Allowing fish to freely migrate is a significant global issue, since fish need to move within their environment to feed, breed and access habitats.
The many changes to aquatic environments, including the construction of dams, weirs, hydropower, and culverts have reduced the longitudinal and lateral connectivity of river-floodplain systems through the presence of physical barriers and reduced flood flows. These changes have significantly impacted many fish species across the world. Much is happening, however, to improve fish passage, including modifying and removing existing structures, establishing fishways, and managing environmental water flows.
The three-day conference (Dec 11-13) is relevant to researchers, educators, practitioners, funders, and regulators with an interest in advancements in riverine connectivity. There will be concurrent sessions on engineering, biology, management and monitoring techniques. The conference also includes a range of keynote speakers, networking opportunities, a poster session, as well as independently offered short courses, workshops, and tours immediately before and after the conference. Some of key conference themes include:It’s exciting that this December, Albury is hosting the 2018 International Conference on River Connectivity (Fish Passage 2018), which also incorporates the First International Symposium on Hydropower and Fish Management. This conference will bring together Northern and Southern Hemisphere fish passage researchers, practitioners, and fishers to exchange findings and experiences on fish passage issues.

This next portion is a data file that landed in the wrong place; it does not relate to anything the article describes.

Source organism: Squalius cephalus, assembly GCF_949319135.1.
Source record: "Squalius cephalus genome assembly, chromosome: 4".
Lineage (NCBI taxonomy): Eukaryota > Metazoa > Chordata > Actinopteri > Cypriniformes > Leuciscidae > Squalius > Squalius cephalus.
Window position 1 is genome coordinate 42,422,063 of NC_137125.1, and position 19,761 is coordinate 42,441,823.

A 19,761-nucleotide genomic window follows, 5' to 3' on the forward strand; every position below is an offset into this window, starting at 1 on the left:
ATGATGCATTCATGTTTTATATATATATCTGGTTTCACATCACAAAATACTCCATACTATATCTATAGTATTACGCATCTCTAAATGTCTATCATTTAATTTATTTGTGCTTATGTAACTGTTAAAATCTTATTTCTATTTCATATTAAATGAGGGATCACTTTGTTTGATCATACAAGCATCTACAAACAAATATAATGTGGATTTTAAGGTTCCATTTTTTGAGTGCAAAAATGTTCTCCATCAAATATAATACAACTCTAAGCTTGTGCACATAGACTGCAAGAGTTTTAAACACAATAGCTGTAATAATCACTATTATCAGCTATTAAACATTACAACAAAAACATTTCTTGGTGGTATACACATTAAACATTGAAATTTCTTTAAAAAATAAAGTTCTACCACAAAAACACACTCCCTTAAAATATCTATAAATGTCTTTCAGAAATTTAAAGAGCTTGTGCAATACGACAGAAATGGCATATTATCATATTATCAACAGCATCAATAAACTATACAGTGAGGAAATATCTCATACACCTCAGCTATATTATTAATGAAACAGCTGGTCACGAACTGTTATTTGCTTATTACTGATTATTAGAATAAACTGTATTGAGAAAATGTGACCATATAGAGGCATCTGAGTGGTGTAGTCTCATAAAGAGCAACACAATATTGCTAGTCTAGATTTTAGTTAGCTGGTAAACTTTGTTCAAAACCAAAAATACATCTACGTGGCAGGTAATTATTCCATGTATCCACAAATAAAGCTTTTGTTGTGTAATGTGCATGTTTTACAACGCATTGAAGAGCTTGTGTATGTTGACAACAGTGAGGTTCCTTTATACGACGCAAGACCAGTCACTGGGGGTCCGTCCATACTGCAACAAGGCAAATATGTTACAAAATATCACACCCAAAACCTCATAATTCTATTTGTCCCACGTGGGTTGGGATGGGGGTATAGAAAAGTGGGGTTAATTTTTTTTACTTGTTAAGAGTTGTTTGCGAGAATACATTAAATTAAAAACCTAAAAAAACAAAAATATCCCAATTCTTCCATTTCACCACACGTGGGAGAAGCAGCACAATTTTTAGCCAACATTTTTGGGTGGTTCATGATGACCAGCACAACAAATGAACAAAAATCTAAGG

- Going with the flow – triggering fish passage with managed flow
- Life history movement patterns and fishway design
- Cost-effective fish passage innovation
- How to design a successful fish passage project
- Updating fish passage monitoring
- Reconnecting with floodplains and wetlands
- Individuals to populations – quantifying connectivity
- Cold Water Pollution mitigation – cold hard facts
- Best practice diversion screening
- Ecological implications of barriers on aquatic biota